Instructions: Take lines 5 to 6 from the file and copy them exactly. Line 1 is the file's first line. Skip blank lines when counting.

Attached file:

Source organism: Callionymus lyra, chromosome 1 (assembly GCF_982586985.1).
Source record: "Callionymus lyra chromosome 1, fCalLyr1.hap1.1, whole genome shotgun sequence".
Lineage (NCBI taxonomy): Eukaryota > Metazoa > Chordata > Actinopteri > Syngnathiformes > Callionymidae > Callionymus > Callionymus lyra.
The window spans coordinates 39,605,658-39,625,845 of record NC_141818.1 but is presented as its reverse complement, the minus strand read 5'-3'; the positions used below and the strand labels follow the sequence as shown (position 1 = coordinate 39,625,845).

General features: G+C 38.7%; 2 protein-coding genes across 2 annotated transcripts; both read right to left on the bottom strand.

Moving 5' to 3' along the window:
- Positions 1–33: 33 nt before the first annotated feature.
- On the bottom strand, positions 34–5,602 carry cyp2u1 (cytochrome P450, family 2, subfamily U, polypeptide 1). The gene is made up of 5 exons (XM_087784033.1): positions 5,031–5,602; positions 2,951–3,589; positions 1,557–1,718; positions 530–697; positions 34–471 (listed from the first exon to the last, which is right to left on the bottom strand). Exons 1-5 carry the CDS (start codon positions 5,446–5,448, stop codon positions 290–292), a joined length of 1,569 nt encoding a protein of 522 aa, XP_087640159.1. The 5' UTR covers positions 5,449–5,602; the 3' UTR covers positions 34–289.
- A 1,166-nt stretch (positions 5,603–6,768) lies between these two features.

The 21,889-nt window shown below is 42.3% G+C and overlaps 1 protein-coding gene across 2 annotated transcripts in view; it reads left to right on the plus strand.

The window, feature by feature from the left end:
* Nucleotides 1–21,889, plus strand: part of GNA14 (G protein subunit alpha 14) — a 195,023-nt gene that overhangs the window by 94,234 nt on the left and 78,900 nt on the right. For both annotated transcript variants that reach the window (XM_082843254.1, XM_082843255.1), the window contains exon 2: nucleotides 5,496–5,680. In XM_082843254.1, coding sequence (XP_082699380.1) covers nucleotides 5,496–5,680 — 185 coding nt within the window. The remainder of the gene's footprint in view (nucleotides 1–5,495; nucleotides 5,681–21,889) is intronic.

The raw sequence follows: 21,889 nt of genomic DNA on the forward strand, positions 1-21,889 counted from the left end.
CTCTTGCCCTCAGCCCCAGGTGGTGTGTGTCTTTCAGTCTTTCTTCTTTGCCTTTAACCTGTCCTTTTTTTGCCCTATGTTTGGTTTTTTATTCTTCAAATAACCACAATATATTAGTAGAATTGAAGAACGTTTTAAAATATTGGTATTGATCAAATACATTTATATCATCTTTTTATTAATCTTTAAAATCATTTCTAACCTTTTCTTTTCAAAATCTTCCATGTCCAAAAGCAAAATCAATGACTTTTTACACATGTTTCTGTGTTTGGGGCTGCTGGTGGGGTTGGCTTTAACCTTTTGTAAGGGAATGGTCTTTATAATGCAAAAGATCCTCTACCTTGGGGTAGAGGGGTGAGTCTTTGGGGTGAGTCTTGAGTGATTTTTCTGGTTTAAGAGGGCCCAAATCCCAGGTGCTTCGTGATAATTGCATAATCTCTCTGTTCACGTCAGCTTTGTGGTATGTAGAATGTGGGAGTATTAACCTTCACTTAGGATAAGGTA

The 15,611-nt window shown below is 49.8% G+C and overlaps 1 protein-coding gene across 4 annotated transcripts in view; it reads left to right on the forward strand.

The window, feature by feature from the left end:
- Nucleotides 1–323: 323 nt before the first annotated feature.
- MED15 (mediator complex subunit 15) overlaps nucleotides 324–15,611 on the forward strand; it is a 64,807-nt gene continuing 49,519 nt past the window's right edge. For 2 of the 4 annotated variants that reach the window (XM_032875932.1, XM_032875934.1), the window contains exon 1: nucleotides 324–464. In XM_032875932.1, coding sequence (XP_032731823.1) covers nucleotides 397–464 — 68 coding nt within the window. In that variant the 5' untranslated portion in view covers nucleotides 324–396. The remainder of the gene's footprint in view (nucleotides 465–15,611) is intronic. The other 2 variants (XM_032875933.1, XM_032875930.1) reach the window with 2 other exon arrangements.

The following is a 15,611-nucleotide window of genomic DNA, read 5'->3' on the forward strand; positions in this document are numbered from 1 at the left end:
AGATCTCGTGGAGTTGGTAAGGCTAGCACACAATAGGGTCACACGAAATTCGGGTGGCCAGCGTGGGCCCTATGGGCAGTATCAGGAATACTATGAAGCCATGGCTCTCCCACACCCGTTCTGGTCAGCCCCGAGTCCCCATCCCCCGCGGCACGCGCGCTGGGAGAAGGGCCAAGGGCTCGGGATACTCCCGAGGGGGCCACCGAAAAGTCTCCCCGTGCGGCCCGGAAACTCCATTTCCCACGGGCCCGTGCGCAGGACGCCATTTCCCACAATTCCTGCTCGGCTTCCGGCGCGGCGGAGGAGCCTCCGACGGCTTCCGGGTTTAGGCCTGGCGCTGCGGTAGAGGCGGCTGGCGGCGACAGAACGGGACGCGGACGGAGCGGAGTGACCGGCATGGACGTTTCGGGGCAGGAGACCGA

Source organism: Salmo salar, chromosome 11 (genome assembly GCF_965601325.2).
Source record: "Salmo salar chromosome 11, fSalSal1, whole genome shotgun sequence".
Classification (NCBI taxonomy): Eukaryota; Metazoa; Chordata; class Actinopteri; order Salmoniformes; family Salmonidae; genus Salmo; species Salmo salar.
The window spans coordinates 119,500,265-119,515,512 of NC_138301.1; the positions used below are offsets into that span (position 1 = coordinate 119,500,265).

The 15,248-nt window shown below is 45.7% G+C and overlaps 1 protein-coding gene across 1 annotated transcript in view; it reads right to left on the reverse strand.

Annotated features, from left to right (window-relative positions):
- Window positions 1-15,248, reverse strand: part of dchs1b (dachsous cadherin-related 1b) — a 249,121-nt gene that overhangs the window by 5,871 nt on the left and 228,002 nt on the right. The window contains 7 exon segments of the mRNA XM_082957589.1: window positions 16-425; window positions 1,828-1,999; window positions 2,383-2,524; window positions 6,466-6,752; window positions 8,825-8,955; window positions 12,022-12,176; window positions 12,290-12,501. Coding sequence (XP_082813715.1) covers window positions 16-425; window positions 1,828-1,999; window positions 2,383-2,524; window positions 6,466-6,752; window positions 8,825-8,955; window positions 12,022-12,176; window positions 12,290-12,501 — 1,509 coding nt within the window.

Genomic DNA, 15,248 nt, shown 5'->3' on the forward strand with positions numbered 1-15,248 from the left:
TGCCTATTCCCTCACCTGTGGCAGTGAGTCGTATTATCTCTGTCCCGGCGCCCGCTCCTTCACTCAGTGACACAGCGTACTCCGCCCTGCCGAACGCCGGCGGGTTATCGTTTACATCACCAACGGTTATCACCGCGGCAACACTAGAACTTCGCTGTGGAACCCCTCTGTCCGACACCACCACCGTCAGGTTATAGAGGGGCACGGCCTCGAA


General features: G+C 38.7%; 2 protein-coding genes across 2 annotated transcripts; both read right to left on the bottom strand.

Moving 5' to 3' along the window: